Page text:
For five days we walked across the prairie. Thirteen miles was our “short day.” We watched for badger holes in the grass, spots where you could drop in to your knee and break a leg. We rolled under and climbed through barbed wire, not always successfully (I have a ‘pic’ in my left palm from grabbing a strand carelessly). Sometimes we walked silently. More often, in spurts, we chatted. During the day we baked in over-thirty temps and at night we shivered in our tents as it dropped to single digits. I was amazed at the wonderfully talented, eclectic group walking south with me. When they found out what I teach, I was challenged: “is this a pilgrimage?” That depends. We ended at a cathedral. We talked a lot about reconciliation, and tried to live it, at least a bit. We sang and laughed and formed a community that blessed each other. It was a holy time. For me, at least, that made it a pilgrimage.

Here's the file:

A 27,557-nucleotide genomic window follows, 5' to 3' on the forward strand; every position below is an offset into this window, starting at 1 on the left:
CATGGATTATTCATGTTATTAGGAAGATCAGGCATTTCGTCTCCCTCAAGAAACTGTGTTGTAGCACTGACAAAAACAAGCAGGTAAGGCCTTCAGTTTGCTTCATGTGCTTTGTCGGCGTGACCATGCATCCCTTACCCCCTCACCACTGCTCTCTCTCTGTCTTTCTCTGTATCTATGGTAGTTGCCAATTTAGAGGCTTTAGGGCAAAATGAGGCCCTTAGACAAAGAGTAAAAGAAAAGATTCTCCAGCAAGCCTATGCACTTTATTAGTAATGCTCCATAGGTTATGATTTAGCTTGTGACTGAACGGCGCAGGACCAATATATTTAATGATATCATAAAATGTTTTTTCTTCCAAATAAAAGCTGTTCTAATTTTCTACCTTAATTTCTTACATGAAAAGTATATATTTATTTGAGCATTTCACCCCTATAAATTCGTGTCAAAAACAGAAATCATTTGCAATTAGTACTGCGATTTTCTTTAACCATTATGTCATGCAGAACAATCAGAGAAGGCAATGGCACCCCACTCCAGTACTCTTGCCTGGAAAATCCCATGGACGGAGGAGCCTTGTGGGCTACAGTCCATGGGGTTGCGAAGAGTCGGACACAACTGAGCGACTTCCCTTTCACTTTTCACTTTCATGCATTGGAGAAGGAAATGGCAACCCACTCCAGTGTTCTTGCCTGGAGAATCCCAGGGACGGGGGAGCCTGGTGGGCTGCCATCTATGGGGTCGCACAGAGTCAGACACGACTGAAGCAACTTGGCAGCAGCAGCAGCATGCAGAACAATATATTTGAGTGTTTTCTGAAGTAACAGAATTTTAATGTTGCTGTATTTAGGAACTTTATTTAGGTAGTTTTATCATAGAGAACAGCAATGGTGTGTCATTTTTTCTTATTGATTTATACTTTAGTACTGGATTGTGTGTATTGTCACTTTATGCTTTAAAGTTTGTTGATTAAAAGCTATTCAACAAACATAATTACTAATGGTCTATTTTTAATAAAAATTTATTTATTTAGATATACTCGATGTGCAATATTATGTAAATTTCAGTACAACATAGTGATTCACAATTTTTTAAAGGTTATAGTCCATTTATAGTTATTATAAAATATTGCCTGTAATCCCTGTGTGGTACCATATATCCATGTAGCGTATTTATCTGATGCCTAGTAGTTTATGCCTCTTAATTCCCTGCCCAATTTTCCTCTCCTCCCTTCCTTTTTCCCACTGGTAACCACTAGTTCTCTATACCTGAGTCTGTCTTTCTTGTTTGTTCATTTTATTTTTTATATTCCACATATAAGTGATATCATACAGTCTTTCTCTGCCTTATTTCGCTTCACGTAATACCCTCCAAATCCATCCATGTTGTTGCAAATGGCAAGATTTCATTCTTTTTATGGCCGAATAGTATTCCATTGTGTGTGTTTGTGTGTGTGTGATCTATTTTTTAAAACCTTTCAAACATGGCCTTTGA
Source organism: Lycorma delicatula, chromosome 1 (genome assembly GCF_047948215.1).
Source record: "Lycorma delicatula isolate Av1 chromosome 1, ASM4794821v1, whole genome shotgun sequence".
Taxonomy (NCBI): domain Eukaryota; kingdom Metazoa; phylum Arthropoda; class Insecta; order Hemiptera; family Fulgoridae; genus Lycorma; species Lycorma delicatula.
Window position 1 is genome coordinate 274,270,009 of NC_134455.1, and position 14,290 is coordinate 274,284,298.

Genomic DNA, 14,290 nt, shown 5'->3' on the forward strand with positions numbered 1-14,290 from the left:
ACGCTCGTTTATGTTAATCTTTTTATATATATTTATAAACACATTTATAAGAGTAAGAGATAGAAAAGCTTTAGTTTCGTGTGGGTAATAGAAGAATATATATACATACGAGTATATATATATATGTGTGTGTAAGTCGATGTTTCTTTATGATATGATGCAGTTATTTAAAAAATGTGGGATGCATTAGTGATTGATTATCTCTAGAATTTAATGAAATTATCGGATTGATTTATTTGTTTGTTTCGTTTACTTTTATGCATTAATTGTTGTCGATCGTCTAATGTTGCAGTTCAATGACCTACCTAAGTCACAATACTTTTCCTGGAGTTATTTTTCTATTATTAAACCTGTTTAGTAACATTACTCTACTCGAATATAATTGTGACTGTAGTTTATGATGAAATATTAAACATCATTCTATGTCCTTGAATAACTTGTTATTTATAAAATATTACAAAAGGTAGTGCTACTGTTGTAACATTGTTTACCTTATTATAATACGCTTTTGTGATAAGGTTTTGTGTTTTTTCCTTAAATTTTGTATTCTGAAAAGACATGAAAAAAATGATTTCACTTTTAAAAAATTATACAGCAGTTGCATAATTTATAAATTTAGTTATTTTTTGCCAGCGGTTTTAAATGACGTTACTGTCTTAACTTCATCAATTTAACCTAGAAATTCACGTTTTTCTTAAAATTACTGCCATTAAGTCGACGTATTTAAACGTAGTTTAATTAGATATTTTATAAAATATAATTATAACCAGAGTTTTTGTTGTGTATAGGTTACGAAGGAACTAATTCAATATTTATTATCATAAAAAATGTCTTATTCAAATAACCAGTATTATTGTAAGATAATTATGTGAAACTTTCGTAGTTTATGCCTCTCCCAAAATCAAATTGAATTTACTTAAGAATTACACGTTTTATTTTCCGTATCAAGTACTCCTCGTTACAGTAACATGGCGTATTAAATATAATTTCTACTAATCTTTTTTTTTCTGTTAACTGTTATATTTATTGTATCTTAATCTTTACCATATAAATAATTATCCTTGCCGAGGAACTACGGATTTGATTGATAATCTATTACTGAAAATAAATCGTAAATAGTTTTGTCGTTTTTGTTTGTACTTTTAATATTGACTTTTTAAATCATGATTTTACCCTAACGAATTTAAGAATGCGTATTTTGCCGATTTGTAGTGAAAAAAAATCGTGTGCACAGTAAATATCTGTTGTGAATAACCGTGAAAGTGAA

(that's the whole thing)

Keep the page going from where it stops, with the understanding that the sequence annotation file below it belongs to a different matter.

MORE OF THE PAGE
It’s going down to 6 degrees tonight. Ten of us are huddled together in a gazebo, near Gravelbourg SK reinforced by tarps against the wind and cold. It’s a full moon. tipiskaw-pisim in Cree. We’re in the dark listening to drum songs and songs from a local theatre piece about the Cypress Hills Massacre. This pilgrimage is about the Frenchman’s Trail, but the suppressed history of the First Nations is never far from us.
CBC Saskatchewan’s Garth Materie interviewed me on The Afternoon Edition on August 2, 2018, about what it might look like to bring “The Right to Roam” to Canada, and specifically to Saskatchewan! (click on the link below to listen)